Review: Kulkea OTRmost Hydration Backpack

It is our experience that Kulkea makes some of the best-built, most durable, and smartest designed bags on the market, and the OTRmost Hydration Backpack continues that tradition. Leave it to Kulkea to take an established design -- the hiking and biking daypack -- and reinvent it. Not only did Kulkea improve the daypack by adding its own design cues and high levels of quality and durability, but the company might have made its own Micro Pack obsolete. Introduced a few years ago, the Micro Pack was Kulkea’s first foray from traditional ski and boot bag designs into the world of daypacks; you can see reviews HERE and HERE. The only shortcoming that left us thirsty for more was the lack of hydration integration.

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One of the most notable steps forward with the OTRmost Hydration Backpack is the integration of a HydraPak bladder system. The 2L HydraPak is cleverly contained in its own adjustable pocket, so as the day goes on and your fluids are running lower, a dual velcro closure can be used to keep things from sloshing around. The tube travels from the back to the front and is held by a magnetic clip that attaches to the adjustable upper chest strap (with an integrated whistle). Where some brands might use a slide clip to connect the tube to the strap, Kulkea chose to go with a heavy-duty magnet; it works so well that all you need to do is get the tube close and it will connect, no fuddling or fumbling around. This is very important when your hands need to be on the handlebars or if you are hiking in uneven terrain.

As usual, Kulkea has not short-changed the bag with regard to compartments. Starting at the top and working down, the LensArmor semi-hard sunglass case has a spot not only for sunglasses but also for additional lenses; this is a feature I would like to see incorporated in its Trekker boot bag collection. This “XTRA Space” compartment is also nice and deep so you can carry a multitude of other items such as power snacks or even a light lunch. The compartment also extends over the Tri-wrap reservoir support where the HydraPak is contained. Depending on how much space you are using, the volume of this flex pocket can be controlled with four straps. Next to it is a sleeve for a bike pump. About halfway up the pack, two loops on either side are cleverly placed for attaching a bike or climbing helmet. What is well thought out here is that the chin strap on the helmet attaches between the breathable control panels on the back ... pretty ingenious. Speaking of the breathable panel on the back, there is a great hidden pocket behind it for ID, extra cash, or whatever flat items you need to carry with you.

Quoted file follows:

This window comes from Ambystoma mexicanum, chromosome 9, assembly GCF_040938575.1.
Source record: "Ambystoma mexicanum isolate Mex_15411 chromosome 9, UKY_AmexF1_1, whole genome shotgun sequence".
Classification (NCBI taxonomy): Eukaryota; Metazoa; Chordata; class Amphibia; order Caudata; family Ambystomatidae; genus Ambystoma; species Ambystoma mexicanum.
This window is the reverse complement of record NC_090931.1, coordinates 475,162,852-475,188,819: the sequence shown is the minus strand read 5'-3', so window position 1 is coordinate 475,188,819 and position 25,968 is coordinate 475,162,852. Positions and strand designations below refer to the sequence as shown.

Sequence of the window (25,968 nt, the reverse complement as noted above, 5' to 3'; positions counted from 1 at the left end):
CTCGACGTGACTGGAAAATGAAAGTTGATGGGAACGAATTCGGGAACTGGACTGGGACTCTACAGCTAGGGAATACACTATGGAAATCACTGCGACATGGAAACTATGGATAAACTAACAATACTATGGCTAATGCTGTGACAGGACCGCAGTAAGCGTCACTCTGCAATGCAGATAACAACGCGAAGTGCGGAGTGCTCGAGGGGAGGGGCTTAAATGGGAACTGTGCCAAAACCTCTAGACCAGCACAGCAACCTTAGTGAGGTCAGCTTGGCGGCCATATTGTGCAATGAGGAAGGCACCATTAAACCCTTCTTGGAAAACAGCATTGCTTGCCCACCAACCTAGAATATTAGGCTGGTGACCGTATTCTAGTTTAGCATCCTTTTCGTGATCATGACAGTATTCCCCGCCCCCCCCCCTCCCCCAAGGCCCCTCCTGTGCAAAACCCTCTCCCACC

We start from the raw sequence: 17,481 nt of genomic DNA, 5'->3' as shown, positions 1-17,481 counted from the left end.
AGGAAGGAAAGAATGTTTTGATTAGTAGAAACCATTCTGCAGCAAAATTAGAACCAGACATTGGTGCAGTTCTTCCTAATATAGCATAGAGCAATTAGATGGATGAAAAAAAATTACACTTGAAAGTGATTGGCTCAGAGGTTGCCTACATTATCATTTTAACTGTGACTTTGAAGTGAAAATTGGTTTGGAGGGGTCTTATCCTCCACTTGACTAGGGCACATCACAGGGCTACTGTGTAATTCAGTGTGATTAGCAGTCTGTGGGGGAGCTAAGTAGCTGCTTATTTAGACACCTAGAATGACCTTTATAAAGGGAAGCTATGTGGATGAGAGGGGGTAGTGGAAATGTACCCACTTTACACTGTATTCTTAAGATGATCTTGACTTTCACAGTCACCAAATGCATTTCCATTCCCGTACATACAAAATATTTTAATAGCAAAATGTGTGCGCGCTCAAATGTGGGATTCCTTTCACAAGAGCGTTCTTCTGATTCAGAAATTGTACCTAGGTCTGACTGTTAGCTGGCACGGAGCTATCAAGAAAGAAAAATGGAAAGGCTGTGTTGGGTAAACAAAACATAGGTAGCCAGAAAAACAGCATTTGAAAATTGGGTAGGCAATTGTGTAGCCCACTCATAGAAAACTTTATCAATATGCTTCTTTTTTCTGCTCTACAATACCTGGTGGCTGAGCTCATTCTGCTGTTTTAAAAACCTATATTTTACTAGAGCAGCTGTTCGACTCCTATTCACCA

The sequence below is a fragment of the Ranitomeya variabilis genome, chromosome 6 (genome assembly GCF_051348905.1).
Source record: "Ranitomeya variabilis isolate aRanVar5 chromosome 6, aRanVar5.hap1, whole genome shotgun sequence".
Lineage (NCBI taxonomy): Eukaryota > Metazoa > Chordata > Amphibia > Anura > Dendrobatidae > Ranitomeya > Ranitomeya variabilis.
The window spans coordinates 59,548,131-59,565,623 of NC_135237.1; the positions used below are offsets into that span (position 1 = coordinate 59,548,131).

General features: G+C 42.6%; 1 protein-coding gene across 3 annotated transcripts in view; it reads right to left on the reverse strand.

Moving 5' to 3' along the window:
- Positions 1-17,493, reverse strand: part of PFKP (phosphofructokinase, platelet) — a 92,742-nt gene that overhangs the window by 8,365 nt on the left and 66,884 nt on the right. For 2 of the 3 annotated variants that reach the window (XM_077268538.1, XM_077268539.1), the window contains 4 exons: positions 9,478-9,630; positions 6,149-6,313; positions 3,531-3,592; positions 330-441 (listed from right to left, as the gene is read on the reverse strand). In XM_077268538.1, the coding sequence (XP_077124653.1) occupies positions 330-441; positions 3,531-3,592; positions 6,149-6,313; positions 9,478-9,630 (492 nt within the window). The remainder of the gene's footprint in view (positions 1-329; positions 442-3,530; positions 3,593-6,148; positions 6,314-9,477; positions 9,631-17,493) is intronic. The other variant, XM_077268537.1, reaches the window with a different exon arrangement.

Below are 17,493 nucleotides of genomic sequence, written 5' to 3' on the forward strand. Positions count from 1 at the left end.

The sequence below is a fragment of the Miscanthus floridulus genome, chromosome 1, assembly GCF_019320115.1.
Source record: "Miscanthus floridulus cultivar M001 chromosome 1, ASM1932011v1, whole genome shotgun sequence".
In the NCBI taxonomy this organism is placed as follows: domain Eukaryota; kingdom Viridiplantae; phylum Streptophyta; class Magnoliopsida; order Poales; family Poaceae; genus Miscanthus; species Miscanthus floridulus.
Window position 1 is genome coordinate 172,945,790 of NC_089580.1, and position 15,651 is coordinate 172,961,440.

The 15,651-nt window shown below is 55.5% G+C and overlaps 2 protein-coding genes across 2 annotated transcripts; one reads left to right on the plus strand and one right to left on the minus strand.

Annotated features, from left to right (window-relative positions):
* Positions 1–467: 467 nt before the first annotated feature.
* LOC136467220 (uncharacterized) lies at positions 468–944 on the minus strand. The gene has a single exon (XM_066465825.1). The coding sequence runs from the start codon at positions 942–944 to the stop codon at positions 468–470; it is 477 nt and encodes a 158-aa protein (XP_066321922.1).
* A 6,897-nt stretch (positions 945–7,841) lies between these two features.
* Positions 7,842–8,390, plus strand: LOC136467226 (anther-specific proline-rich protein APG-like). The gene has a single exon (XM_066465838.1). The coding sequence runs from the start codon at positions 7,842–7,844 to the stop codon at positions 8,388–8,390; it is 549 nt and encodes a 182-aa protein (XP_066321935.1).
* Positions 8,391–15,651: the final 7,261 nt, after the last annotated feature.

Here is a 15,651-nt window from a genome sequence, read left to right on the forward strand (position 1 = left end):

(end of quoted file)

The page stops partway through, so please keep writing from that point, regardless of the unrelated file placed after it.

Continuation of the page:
The list of features continues. A lower compartment is ideal for carrying bike tools, an extra tube, and CO2 cartridges. It also contains a clip for attaching keys -- again, something we have been asking for in the Trekker boot bags. The waistband’s backing also has breathable panels and is adjustable, not only in the center with a clasp as expected, but also on both sides. Also located on each side are pockets for a cellphone or gel packs.

Don’t order yet: I didn’t tell you about the rain cover cleverly hidden in the bottom of the bag, a feature I probably will never use in the high desert of Nevada but a thoughtful addition for other parts of the country. There is also a spot for a rear light and loops for hiking poles. This bag has everything!

Now that we know about its features, how does it work in the real world? Well, this will be a two-part review. The first part will cover its use for mountain biking, and the second will discuss its application for hiking when I visit Alaska later this summer. In typical Kulkea fashion, there are almost too many compartments -- not that it is a design flaw, but it can be a flaw in user application, because stuff tends to expand into whatever space that it can. I immediately start filling all the nooks and crannies with stuff, then I ended up backing things out. Comfort-wise, Kulkea did an awesome job with venting. One of the things that @Andy Mink didn’t like about the Micro Pack was that it sits right on your back. The OTRmost solves that issue: not only does your back breathe well, but both the shoulder and waist strap are also well ventilated.
  • Who is it for? Those looking for a daypack to use for a multitude of outdoor activities.
  • Who is it not for? Pack rats who can't control themselves; you can leave the kitchen sink at home.
  • Color Options: Solar Yellow, Electric Blue, Racing Red
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About author
I started skiing in the mid-70s in the Pocono Mountains of Pennsylvania; from then on, I found myself entrenched in the industry. I have worked in various ski shops from suburban to ski town to resort, giving me a well-rounded perspective on what skiers want from their gear. That experience was parlayed into my time as a Gear Review Editor and also consulting with manufacturers as a product tester. Along with being a Masterfit-trained bootfitter I am a fully certified self proclaimed Gear Guru. Not only do I keep up with the cutting edge of ski gear technology, but I am an avid gear collector and have an extensive array of bindings as well as many vintage skis.


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